“Look at this,” he said.  Fyet and Narut leaned in.  The image showed a half-naked man with a beard, holding a large bow and apparently killing men who were attacking him.  There wasn’t a lot of detail.  The men, also half-naked, carried round shields and spears or swords.  It was very strange.  He looked at his friends who shrugged; they didn’t understand it any better than he did.

“Why would anyone keep books around that they can’t even read?” he asked, closing the book.

“Are there any of these Templer people here?” Narut asked.  “Maybe they take care of the library?”

Fyet was shaking his head.  “I doubt it.  Like I said, they don’t like outsiders.  I think they pay to keep their kids out of the lottery.”

“That’s a lot of gold,” Eli whistled.

“And doesn’t answer why they keep so many books around that no one can read,” Narut added.

“Because, it’s still history.”

All three looked up.  The man who stood before them wore the uniform of an officer, causing them to snap to attention.  He waved them off with a smile.  He was much younger than Captain Shen, with dark hair and dark skin, much darker than Narut.

“You’re new?” he asked.  They all nodded.  “Well, welcome to the Library,” he waved around him.  “Thousands of books, all written in an ancient language no one remembers anymore.  It’s sad, really, but it’s a part of our history so we keep them.”

“Why here?” Eli asked.  If the books were as important as he said, surely they should be somewhere other than Evermist.

“Do you know about Paerl?”

They all three nodded.  Paerl had been the capital city before Valles.  It had been destroyed centuries before.  Witnesses reported it there one moment, gone the next – all in a flash of light so bright it competed with the sun.  Anyone sent to investigate found themselves ill within days of returning and died soon after that.  It had become a quarantined area.  They said nothing would grow there, even now.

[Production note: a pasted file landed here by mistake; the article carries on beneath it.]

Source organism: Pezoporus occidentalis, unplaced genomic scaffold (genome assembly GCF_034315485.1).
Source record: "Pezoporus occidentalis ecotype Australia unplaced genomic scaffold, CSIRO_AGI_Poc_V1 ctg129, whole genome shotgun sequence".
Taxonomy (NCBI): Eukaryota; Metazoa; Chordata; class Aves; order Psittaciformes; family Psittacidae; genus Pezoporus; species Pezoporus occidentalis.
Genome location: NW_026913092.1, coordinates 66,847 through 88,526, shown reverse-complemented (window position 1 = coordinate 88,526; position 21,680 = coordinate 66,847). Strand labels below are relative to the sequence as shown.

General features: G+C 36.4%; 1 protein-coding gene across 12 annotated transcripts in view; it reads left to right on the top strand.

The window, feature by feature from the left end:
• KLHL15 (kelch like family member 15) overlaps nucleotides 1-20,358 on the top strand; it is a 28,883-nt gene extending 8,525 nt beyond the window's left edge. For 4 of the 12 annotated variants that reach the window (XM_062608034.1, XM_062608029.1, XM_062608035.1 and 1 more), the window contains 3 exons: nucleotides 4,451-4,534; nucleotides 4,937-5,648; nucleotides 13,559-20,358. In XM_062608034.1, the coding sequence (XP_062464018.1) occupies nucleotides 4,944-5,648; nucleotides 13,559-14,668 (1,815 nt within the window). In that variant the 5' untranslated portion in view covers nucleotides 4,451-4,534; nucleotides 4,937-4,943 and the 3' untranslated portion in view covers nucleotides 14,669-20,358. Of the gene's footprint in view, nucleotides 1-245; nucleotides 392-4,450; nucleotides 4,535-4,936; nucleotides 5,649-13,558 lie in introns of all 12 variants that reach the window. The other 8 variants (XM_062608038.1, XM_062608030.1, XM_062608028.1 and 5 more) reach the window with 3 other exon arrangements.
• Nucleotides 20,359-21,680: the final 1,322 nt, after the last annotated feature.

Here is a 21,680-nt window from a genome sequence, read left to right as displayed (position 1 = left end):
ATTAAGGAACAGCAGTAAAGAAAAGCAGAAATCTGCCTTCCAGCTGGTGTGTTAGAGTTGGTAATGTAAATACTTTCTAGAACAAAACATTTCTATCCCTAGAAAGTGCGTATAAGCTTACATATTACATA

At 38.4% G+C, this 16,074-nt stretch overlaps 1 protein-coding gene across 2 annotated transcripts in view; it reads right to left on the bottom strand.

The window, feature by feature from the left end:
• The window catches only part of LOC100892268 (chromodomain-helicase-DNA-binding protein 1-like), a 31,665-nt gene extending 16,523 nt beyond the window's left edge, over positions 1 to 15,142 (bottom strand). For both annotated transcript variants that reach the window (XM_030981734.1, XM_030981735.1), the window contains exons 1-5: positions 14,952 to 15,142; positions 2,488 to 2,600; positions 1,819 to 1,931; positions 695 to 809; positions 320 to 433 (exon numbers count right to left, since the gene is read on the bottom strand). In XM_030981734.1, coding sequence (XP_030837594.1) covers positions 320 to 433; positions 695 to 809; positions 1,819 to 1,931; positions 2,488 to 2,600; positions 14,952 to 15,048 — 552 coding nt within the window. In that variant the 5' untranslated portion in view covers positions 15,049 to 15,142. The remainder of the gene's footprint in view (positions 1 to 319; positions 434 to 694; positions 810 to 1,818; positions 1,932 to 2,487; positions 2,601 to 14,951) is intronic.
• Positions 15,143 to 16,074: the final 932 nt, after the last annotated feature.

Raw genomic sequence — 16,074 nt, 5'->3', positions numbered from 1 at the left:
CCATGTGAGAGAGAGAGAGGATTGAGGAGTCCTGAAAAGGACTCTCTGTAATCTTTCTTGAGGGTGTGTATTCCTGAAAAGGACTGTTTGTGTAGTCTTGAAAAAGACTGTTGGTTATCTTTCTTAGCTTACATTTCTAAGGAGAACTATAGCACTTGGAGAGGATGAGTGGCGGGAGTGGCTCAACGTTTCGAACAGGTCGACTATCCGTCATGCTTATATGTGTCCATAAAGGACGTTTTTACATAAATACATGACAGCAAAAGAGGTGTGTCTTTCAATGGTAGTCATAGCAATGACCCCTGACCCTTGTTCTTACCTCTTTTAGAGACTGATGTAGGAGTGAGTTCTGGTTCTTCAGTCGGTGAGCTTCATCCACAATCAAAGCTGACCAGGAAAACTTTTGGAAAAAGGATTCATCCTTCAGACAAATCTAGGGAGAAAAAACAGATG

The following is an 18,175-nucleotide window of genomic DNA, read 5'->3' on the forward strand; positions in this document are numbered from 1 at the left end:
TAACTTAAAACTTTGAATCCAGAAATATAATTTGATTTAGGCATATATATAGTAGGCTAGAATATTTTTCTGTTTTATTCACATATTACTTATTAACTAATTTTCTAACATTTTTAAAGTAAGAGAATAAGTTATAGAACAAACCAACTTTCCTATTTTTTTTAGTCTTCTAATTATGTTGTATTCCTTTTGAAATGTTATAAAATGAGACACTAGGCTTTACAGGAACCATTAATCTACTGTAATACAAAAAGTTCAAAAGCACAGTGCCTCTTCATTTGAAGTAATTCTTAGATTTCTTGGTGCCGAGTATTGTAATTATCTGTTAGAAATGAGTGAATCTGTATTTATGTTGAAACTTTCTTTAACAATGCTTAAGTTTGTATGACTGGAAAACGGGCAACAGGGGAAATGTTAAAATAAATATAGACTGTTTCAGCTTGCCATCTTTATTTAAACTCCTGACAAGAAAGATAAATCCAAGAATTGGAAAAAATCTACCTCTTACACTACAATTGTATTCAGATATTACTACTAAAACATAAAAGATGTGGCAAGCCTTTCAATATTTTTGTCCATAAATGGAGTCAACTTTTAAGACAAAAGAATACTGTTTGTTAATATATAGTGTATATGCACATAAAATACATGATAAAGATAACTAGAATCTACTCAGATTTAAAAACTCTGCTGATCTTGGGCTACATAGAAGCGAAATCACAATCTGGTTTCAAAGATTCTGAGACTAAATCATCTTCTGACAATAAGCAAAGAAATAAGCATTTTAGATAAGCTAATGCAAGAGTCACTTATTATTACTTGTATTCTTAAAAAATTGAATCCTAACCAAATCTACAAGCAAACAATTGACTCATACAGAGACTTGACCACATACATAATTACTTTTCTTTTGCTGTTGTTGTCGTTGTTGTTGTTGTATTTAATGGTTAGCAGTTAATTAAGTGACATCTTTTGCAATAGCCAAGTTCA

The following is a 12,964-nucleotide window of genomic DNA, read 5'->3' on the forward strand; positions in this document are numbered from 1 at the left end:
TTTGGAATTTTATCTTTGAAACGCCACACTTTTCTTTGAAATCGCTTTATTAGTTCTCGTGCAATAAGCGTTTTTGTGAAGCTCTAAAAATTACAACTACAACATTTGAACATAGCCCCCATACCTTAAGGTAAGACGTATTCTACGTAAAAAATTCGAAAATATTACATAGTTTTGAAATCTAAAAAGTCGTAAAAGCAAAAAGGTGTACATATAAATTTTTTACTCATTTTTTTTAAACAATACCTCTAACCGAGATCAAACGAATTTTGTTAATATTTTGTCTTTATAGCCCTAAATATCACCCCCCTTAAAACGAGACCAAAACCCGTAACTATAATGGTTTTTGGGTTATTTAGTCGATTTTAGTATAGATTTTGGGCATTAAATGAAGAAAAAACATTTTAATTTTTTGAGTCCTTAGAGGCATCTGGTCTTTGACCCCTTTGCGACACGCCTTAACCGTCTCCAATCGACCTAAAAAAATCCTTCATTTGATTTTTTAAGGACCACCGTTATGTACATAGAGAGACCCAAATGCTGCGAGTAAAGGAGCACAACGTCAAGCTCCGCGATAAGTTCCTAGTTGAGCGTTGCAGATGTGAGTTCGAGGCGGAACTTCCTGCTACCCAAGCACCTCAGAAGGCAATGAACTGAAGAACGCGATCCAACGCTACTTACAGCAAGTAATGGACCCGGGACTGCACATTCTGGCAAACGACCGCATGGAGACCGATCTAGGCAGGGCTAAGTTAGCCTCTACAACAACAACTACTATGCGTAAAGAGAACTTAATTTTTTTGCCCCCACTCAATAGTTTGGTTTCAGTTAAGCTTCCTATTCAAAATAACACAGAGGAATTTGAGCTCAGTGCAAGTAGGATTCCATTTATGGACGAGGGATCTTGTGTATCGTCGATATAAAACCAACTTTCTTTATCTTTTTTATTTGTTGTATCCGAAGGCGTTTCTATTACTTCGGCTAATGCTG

The Magistrate changed the capital to Valles and went on as if none of it had ever happened.

“Paerl was the capital, it was our greatest city.  This library is nothing compared to the one there, and it was all wiped out in an instant.  The decision was made to keep everything else here, where the militia could protect it.”

“But,” Eli said.  “No one can read any of these, can they?”

“There are quite a few books here that you could read, and I’d be happy to show them to you.  As for the rest, a few scholars make the trip each year to study them, try and translate them.  Someday, we’ll be able to read these books again and our history will be ours again.”

“Does anyone know what language this is?  It looks similar to what the Templers use,” Fyet offered.  The librarian – for that’s how Eli was thinking of him now – frowned.

“It does?  I wish they had more contact with us.  If they could translate these, it would mean so much to so many.  We don’t know what language they’re written in, only that it’s one of the ancient dialects.  There were so many of them, once, it’s possible someone still speaks it somewhere out there.”  He waved vaguely.  “Let me know if you want something you can actually read,” he added with a smile, then moved off.

Nicer than Shen, Eli thought.

“I swear, it’s Templer,” Fyet said half to himself.

“I still don’t understand why they’re here,” Eli said.  “Why not take them to Valles?  Why not have all of our scholars working to translate them?  If they really are pieces of our history, it doesn’t make sense to keep them all hidden away here on the island, does it?”

Neither of his friends could argue with him.